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In Najaf, a 'Triumph Over 35 Years of Suppression'

"I came because I can feel for the first time I can do something good for my country," said Mohammad, 33. "Under Saddam, we could do nothing. Wheelchairs were so expensive. He did nothing for us."

Amad Abdul Hussein, 30, held the hand of his 2 1/2-year-old son. "This is the first time I felt the democracy inside me," he said. "I wanted to show my son. I expect he will be voting many times."

Iraqi election workers count paper ballots after polling stations closed in Najaf, where Shiite religious leaders had said it was a Muslim duty to vote. (Faleh Kheiber -- Reuters)

_____More on Elections_____
Photo Gallery: The end of Iraq's Election Day brought indications of strong turnout, but also reports of at least 30 people killed.
Live, 11 a.m. ET: Pulitzer Prize-winning Washington Post foreign correspondent Anthony Shadid will discuss the elections and the latest news from Iraq.
Transcript: The Post's Jackie Spinner discussed the scene in Irbil, where elation at electing a new Kurdish parliament has Kurds partying in the streets.

Election day marked the completion of a circle for Assad Taee, a candidate for the governorship of Najaf. Arrested in Najaf in 1977 for taking part in an earlier Shiite uprising, Taee served two years in prison, was released and imprisoned again for five years, was released and then participated in the 1991 uprising. Taee then fled and settled in a refugee camp in Saudi Arabia for three years. He eventually left the camp to resettle in Finland, where his family remains. He said he returned to Iraq to help locate Hussein's mass graves.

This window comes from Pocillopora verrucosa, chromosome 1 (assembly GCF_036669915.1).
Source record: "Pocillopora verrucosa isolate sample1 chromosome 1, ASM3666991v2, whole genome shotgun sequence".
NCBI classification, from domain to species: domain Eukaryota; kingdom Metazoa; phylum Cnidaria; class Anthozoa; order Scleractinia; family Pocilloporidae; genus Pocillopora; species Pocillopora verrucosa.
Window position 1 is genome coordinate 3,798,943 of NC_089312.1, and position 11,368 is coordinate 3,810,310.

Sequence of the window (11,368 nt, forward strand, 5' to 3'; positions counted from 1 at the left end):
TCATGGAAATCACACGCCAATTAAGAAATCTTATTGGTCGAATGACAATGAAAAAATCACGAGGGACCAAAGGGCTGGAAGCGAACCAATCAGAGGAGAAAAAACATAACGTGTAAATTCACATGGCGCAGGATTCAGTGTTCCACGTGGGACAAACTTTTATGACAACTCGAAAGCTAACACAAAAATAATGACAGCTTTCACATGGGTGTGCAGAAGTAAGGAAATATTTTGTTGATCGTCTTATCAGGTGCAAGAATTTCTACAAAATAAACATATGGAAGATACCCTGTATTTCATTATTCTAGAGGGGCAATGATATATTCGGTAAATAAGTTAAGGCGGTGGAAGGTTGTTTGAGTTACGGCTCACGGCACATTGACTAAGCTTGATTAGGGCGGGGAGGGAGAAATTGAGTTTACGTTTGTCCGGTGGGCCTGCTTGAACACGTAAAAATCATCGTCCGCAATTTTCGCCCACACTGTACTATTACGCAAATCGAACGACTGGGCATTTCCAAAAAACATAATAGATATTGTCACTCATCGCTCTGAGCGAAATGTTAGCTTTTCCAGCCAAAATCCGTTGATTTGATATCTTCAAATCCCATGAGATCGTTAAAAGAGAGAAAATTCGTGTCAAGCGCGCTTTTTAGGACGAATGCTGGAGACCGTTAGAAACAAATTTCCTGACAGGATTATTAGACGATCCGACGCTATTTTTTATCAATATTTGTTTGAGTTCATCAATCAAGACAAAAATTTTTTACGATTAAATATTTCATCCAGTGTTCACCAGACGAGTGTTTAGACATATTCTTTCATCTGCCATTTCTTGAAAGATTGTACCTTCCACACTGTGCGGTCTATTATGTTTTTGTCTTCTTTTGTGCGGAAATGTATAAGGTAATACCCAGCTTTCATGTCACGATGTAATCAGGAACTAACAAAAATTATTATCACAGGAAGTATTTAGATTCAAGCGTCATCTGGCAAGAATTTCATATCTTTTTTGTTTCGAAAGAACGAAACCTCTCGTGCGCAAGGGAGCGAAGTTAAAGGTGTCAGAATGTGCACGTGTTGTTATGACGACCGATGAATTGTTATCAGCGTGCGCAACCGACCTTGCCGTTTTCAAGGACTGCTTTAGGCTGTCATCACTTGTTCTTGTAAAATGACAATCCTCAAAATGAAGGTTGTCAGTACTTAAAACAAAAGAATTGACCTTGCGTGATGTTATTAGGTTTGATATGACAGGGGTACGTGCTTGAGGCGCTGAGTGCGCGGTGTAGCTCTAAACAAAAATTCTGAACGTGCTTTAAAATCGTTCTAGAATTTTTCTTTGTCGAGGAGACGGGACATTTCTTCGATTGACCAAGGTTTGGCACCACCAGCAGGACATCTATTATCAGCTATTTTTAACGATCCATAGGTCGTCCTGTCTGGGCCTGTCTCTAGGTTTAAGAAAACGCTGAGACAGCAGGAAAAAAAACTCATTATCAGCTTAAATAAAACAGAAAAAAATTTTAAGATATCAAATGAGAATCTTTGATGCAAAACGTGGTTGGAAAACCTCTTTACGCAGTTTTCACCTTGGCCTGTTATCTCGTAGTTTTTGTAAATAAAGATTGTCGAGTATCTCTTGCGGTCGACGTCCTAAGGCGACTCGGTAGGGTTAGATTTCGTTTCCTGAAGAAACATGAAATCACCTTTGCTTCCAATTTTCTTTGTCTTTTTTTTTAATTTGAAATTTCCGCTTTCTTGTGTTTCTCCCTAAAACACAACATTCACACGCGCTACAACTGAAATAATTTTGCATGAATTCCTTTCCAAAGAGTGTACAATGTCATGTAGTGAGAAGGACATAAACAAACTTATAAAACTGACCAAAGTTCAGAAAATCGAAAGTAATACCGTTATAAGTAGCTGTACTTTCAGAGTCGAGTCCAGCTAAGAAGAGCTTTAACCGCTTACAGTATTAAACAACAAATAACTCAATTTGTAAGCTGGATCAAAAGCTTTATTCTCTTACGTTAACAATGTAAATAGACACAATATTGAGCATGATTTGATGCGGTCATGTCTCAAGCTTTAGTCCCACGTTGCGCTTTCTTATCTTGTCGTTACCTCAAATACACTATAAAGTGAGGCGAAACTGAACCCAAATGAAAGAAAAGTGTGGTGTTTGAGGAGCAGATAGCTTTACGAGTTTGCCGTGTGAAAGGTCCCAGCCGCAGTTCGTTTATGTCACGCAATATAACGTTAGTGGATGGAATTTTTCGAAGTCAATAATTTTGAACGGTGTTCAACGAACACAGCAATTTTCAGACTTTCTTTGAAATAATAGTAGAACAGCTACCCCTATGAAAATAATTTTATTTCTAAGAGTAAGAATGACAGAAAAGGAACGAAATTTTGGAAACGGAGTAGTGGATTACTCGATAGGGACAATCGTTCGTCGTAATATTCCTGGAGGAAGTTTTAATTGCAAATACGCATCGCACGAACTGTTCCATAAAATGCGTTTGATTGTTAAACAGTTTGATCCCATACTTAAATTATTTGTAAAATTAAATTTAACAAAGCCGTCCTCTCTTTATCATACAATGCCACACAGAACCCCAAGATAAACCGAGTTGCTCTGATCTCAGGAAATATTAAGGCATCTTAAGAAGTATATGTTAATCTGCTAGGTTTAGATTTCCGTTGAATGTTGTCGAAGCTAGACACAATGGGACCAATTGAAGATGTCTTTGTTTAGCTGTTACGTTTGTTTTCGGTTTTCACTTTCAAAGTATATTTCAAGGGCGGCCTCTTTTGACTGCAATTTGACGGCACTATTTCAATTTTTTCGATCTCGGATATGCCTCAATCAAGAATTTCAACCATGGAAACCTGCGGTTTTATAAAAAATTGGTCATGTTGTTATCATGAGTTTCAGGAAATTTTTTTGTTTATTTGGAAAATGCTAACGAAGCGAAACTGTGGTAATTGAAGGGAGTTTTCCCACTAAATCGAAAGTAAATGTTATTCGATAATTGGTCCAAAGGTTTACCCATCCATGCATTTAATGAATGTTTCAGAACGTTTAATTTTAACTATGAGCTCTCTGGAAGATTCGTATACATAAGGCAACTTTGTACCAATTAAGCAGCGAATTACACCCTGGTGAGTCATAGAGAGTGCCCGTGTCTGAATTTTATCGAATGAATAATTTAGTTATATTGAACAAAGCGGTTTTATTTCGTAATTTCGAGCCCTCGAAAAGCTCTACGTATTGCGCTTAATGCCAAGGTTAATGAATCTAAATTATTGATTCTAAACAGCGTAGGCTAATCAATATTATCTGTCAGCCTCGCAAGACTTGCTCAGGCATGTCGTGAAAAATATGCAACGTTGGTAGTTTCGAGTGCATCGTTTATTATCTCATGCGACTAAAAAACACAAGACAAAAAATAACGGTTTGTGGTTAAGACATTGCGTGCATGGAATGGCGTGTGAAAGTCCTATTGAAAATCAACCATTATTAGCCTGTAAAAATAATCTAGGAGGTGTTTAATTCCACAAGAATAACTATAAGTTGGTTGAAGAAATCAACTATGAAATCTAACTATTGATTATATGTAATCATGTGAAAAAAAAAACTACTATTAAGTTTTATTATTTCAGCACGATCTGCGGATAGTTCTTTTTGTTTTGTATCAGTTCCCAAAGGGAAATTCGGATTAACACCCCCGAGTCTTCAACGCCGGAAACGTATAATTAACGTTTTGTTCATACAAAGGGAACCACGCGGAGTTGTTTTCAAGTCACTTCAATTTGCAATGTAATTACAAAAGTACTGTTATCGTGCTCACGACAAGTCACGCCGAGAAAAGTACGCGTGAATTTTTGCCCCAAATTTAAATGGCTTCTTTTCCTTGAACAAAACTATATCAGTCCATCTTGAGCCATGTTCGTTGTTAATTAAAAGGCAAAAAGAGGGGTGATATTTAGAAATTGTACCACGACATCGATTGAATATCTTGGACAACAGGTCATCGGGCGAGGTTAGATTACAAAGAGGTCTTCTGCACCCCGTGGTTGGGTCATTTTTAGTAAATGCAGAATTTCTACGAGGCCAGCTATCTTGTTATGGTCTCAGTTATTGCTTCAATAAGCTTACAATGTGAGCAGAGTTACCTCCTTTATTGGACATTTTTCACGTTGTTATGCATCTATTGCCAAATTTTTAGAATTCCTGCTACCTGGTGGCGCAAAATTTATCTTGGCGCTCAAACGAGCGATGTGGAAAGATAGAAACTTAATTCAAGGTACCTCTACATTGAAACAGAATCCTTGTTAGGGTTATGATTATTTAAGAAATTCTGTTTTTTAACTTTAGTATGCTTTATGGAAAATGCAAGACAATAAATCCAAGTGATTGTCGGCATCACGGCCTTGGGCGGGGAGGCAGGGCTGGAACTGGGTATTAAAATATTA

With a large Shiite vote expected to support his party, Taee stands a chance to take office when the new Najaf provincial council picks the governor.

"We just want to keep this train going," Taee said. "For us, we have won half of what we want just by getting an election. If we win, it will be the other half."

Shiite parties have insisted that they want to govern hand in hand with the Sunnis; no Shiite leaders have publicly asserted that this was a time for revenge. But a sense of delayed justice prevailed at the polls Sunday.

"This was such a happy day," said Faheka Abedl Wahed, 31, brimming with excitement. "Under Saddam, it was suffer, suffer, suffer. It was danger, prison, torture, hunger, no food, no democracy. You go to one prison and when you leave, you go to another," said Wahed, a Shiite schoolteacher.

"Today, for the first day, I feel like an Iraqi."

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